This is a high-value mitten. It is reasonably priced, well designed, and outperforms our estimates for the cost. Its versatility, which allows it to be used in both the backcountry and the resort, has been praised. It also comes in several stunning looks to suit any lady's personal style.
Best Bargain Glove: Dakine Camino
Warmth and breathability combine in the Dakine Camino gloves, making them ideal for cold days. The weather-resistant nylon-leather shell can withstand strong winds and snowstorms.
The glove's thinner structure provides sufficient dexterity to help zip up your zippers, clip and tie your boots, and stay toasty. Its low cost is ideal for people who want to save money for the after-party.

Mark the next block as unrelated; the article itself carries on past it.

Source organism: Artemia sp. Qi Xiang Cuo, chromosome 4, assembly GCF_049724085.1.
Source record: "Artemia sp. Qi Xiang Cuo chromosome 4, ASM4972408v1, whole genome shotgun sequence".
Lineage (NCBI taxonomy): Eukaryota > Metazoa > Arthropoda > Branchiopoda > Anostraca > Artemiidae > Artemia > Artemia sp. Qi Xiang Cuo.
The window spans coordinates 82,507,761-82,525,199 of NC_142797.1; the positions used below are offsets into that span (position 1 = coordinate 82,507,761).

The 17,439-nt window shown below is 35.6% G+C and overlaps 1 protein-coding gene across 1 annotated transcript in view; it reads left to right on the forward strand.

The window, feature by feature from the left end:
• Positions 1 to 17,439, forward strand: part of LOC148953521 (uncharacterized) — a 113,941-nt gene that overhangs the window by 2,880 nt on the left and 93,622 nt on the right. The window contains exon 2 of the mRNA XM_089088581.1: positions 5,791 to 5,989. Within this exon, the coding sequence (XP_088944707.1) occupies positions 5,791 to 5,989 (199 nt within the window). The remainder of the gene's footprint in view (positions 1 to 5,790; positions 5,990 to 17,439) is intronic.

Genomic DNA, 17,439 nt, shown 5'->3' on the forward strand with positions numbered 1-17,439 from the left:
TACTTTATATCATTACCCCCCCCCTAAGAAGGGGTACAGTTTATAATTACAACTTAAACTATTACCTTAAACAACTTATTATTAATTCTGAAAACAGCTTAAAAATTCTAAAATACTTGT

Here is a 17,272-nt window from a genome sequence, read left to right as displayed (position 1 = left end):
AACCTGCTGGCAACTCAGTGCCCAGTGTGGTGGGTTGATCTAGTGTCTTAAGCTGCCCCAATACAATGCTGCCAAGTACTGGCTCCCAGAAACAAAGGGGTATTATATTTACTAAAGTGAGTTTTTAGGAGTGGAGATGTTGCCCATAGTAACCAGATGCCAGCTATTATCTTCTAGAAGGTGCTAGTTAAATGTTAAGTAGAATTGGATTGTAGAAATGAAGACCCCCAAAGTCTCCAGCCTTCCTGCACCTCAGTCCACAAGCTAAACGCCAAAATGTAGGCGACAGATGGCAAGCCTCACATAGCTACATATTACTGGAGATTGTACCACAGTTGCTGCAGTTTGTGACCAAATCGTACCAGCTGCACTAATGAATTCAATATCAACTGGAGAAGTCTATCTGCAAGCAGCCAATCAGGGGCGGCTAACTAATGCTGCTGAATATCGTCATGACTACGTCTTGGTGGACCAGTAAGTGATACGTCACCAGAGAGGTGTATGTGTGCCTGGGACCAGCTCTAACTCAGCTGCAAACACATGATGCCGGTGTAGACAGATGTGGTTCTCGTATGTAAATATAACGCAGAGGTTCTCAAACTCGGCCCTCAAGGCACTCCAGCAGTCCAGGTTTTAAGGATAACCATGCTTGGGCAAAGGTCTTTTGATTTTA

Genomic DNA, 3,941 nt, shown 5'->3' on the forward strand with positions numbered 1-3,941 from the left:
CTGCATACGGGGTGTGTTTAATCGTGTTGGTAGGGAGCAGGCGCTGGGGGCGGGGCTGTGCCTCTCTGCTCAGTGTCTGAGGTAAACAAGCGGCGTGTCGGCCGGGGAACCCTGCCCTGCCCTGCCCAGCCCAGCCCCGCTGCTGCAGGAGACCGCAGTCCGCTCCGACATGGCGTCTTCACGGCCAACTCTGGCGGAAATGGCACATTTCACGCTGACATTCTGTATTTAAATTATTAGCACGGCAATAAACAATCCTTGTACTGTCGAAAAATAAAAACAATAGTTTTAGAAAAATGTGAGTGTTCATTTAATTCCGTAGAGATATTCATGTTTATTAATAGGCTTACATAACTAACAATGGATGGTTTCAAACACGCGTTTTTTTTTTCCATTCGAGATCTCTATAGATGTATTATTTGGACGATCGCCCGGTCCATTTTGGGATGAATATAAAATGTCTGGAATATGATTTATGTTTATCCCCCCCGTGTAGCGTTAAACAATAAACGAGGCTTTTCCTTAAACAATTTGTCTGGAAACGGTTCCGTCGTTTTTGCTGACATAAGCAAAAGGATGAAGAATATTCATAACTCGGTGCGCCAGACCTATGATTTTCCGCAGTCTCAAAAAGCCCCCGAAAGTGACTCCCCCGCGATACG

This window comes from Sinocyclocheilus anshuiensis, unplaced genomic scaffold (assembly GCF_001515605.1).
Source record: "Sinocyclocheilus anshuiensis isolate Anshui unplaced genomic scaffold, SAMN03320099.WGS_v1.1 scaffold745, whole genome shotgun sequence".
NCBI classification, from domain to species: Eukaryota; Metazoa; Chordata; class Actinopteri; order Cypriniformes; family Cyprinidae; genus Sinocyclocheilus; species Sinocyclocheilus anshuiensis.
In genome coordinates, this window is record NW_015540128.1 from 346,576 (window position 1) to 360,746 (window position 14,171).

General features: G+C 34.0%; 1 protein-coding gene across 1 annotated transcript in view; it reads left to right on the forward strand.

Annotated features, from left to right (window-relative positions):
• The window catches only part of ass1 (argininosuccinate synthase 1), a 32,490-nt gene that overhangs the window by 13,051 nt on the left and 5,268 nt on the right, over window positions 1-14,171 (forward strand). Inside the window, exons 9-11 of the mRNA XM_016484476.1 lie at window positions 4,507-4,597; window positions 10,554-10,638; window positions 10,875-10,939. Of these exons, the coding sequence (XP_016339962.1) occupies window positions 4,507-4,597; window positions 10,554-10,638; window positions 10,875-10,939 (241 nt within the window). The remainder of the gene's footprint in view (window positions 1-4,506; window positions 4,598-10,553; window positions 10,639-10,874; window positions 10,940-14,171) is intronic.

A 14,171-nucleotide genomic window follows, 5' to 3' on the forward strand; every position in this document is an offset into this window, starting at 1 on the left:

This isn't the warmest glove option available, but it performed admirably in temperatures that hovered around freezing. It's made of 100 percent polyester insulation, weighs 350 grams in the back and 150 grams in the front.
It includes a removable lining, which is a very thin glove that provides a little extra insulation when the temps drop.
It performs admirably, with water beading on the cloth and rain wicking away. Still, it isn't the best performer but gets the job done on the slopes. It's not our first option for really wet conditions, but it's ideal for dry temperatures like those found in Colorado.
It has an included liner due to which dexterity reduces as it becomes a little thicker. On the whole though, the Camino is good to transition your skis, zip up your jacket and buckle your boots.
The quality of this glove appears to be on the lower end of the scale, which is understandable considering the price. The seam stitching is good, but there's reason to believe the construction isn't as good as other gloves we examined. However, both goatskin leather and nylon are extremely durable materials.